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Entrance of the Lord Jerusalem

(Palm Sunday)

On the last sunday of the Great Lent, the Church remembers the triumphant entrance of Jesus Christ into Jerusalem. The day before, on Saturday, is the remembrance of the great miracle which had recently been wrought in Bethany - the resurrection of Lazarus, who had been dead and buried four days in his tomb. Many of the people, having witnessed this miracle, believed in Christ and were awaiting His coming into Jerusalem for the feast of Passover. But the teachers of the Law and the Pharisees wanted to have Jesus killed because they envied Him, and so they gave an order to be told when Jesus would come into Jerusalem.

The time of Christ's suffering was nearing. Just six days before Passover, when Mary, the sister of the resurrected Lazarus, poured expensive myrrh on Jesus' feet, some of His disciples were displeased at such waste, thinking that the money from the sale of this myrrh could have been used to help the poor. Knowing what lay in store for Him in Jerusalem, Christ told His disciples that with this anointing His body was being prepared for burial. He spoke at great length about the suffering that was drawing near for Him. Finally Jesus gathered His disciples to go to Jerusalem for the feast of Passover. "When they drew nigh unto Jerusalem and had come to Bethphage unto the Mount of Olives, then sent Jesus two disciples, saying unto them, 'Go into the village opposite you, and straightway ye shall find an ass tied, and a colt with her. Loose them and bring them unto Me. And if any man say aught unto you, ye shall say, "The Lord hath need of them," and straightway he will send them.' . . . And the disciples went and did as Jesus commanded them. And they brought the ass and the colt and saddled them with their clothes, and they set Him thereon" (Matt. 21:1-3; 6-7). Coming near Jerusalem, Jesus wept over the city that was doomed to be destroyed for not recognizing the time that God came to save it.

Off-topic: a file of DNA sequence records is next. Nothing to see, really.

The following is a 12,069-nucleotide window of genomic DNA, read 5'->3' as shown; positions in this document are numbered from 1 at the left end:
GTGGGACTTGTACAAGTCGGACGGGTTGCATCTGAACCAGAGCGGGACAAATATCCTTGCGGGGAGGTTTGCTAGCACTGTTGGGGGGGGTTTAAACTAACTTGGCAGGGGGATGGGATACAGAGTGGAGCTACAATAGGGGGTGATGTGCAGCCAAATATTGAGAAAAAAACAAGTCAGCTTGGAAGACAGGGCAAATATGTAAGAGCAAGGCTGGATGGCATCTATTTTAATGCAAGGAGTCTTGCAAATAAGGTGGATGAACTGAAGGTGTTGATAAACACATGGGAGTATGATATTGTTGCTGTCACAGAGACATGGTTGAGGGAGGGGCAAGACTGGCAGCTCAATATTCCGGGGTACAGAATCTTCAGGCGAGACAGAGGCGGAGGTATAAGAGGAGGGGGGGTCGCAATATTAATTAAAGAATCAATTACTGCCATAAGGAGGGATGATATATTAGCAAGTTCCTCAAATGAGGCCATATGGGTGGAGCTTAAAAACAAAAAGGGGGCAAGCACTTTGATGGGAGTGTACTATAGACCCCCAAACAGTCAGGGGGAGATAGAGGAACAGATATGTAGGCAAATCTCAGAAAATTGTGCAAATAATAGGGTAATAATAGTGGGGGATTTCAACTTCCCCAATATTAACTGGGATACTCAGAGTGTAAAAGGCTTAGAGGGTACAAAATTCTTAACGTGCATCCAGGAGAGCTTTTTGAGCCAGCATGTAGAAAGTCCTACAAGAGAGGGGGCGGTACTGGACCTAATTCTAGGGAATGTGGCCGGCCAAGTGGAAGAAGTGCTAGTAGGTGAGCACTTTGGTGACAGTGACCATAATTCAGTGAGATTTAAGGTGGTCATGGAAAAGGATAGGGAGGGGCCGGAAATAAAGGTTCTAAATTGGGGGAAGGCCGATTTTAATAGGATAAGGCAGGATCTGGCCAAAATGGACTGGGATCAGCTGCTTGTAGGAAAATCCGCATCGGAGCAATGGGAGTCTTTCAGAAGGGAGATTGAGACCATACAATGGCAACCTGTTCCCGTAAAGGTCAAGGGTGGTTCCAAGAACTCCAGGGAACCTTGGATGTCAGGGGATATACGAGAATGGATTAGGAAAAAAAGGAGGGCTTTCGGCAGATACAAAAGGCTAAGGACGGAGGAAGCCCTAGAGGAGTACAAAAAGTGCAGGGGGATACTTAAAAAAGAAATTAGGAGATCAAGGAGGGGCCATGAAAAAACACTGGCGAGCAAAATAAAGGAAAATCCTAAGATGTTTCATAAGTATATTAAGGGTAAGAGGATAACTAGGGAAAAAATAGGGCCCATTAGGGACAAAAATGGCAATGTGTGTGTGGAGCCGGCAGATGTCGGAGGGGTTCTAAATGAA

Many in Jerusalem found out that Jesus, the one who had resurrected Lazarus-who had been dead four days - was nearing. "And a very great multitude spread their garments in the way, and others cut down branches from the trees and strewed them in the way. And the multitudes that went before, and followed, cried out, saying, 'Hosanna to the Son of David! Blessed is He that cometh in the name of the Lord! Hosanna in the highest!' And when He had come into Jerusalem, all the city was moved, saying, 'Who is this?' And the multitude said, 'This is Jesus, the prophet of Nazareth of Galilee.' And Jesus went into the temple of God, and cast out all those who sold and bought in the temple, and overthrew the tables of the moneychangers and seats of those who sold doves, and said unto them, 'It is written, "My house shall be called the house of prayer," but ye have made it into a den for thieves'

And the blind and the lame came to Him in the temple, and He healed them. And when the chief priests and scribes saw the wonderful things that He did, and the children crying out in the temple and saying, 'Hosanna to the Son of David,' they were sore displeased, and said unto Him, 'Hearest thou what these say?' and Jesus said unto them 'Yea, have ye never read, "Out of the mouth of babes and sucklings Thou has perfected praise"?'" (Matt. 21:8-16).

In the next days Jesus Christ taught in the temple. He spent the nights outside the city. The chief priests, the teachers of the Law, and the elders of the people looked for an opportunity to kill Him, but they could not because all the people were around Him listening to His teachings.

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